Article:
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Repair

  • Repair: Drum Maintenance

    Mike Lawson | November 23, 2014

    Considering the literal beating that drums and related equipment take on a regular basis, care and maintenance of snares and toms should be a regular part of the battery’s routine. Following is a list of tools and supplies, suggested maintenance activities, and some pointers that might be particularly handy for students and teachers who are not percussion specialists. This should provide all of the information needed to keep wood and metal drums in peak working condition.

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  • Repair: Brass Instruments

    Mike Lawson | August 14, 2014

     

    What technicians want you to know about caring for brass instruments

    For student musicians, an underperforming instrument can be the difference in whether they decide to continue with band or quit the program. With experienced players, subpar instrument condition can impact audition and job success. Repair technicians can and should be a partner with the director, parent, student, and professional in ensuring success: they are there to serve you, and most are passionate about music and its positive impact on people’s lives. Consulting on instrument care and maintenance and creating a repair schedule with a trusted technician helps prevent catastrophic events and unplanned bills. In our case, Yamaha generously donates complete instruments and parts to help us teach repair to the next generation of technicians, and they suggested that we help spread the word about proper instrument maintenance.

    With that, here are some things to keep in mind.

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  • Hopes and Worries for 2010-2011

    Mike Lawson | September 23, 2010

    The arrival of the 2010-2011 school year is accompanied by renewed enthusiasm, vigor, and dedication, as well as lingering concerns over how to cope with ongoing financial shortfalls. As schools and counties across the country continue to scramble for funding, the good news for many teachers is that the time of uncertainty over cuts and reductions has passed, what's done is done, and plans for how to best utilize time and resources to create another exciting year of instruction are well underway.

    This recent SBO reader survey takes a closer look at how this school year compares to years passed, while gauging specific areas of excitement and concern for music educators nationwide.

    Relative to last year, my student population this year will be:

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  • Report: NIU Marching Band & Phantom Regiment

    Mike Lawson | August 13, 2010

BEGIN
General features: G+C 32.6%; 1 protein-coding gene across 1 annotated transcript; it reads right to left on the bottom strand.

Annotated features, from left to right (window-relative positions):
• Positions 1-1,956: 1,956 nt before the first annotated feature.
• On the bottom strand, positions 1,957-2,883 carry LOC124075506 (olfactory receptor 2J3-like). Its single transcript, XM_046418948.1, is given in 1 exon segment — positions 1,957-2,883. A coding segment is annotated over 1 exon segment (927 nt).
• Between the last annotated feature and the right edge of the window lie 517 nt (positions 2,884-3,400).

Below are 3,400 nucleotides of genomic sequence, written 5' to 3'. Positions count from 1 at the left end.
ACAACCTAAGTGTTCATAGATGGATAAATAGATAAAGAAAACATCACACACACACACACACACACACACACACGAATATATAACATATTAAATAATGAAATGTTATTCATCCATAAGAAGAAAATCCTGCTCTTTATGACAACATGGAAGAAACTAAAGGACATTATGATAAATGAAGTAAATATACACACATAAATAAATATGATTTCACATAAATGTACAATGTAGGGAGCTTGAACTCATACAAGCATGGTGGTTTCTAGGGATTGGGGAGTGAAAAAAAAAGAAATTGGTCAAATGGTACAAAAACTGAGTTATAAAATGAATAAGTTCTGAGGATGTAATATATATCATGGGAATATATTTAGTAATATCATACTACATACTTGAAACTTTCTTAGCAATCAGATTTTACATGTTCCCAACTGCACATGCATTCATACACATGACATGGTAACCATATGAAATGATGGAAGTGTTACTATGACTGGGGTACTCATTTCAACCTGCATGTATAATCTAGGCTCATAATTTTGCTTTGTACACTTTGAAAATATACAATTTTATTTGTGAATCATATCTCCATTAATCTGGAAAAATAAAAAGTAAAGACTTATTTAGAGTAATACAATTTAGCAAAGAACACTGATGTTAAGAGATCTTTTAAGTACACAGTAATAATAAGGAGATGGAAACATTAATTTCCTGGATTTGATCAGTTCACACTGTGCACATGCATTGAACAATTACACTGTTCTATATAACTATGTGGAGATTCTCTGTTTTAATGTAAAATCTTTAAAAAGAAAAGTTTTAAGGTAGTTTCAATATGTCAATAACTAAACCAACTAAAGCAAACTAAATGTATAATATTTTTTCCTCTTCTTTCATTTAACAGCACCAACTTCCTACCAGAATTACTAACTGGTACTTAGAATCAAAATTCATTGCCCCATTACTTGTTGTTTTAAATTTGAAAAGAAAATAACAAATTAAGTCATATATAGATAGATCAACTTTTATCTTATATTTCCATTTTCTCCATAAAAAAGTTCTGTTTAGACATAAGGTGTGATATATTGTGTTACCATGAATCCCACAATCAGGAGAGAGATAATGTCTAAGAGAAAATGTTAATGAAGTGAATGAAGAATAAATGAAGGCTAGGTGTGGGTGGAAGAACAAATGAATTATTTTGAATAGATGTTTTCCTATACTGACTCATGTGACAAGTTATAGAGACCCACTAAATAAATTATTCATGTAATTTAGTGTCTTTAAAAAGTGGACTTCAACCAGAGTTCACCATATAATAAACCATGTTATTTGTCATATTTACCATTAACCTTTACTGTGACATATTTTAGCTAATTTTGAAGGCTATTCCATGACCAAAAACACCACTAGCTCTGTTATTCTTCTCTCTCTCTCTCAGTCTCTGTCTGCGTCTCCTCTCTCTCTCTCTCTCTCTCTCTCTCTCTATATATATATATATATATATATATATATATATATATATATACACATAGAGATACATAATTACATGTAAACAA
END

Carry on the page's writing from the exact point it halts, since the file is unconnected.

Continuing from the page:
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  • In Print

    Mike Lawson | October 9, 2009

    There are many factors to consider when selecting and purchasing music for school ensembles. As if finding interesting music with the right difficulty level and instrumentation weren't enough to think about, there are also different forms of media to consider paper, CDs, digital files and, of course, the specter of shrinking budgets doesn't make the process any easier.

    With those concerns in mind, this SBO reader survey takes stock of print music trends, educator purchasing habits, and even a few gripes about music publishers.

    How much money do you have to spend on music this year?

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  • Music Tech Service & Support: Who, What & Where

    Mike Lawson | September 10, 2009

    Once upon a time music, dealers provided plenty of service and support especially during the explosion of MIDI synthesizers in 1984. But in the mid-90s, there was a big shift in the music instrument retail business because musicians began purchasing via catalogs and the Internet. Brick-and-mortar retailers could no longer afford to maintain support and service departments, and many dropped those personnel or went out of business.

    Most operating manuals are not written for teaching situations, so now more than ever music educators need tech support. With computer operating systems changing, hardware/software drivers become out-dated making otherwise good equipment operate poorly, if at all. Rapidly advancing technological innovations bring software updates and user headaches.

    Matt Hepworth, owner of software service and support company MIDI Assist, explains this dilemma in an interesting way. He says, "Service is fixing something when it breaks. Support is training and operational assistance. If a customer, for example, purchased a GM automobile at the cheapest price, he or she could take it to any local GM dealer and they'd provide free warranty service. While this is correct for cars, a music customer probably misunderstood the difference between service and support. I tell customers that if their gear was broken, I'd be happy to fix it under warranty, just like the GM dealer. However, I doubt any GM dealer would pull a technician off the line and teach the customer how to repair his or her vehicle. That would be support, not service. So the answer to, •Where did all the support go?' is a pretty simple one. The music retail business, like many other businesses, has become low-price driven."

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  • Where’s My Bailout?

    Mike Lawson | March 27, 2009

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  • More than just a Salesman

    Mike Lawson | November 10, 2008

    Top 10 qualities educators want in a road rep:

    1. Reliability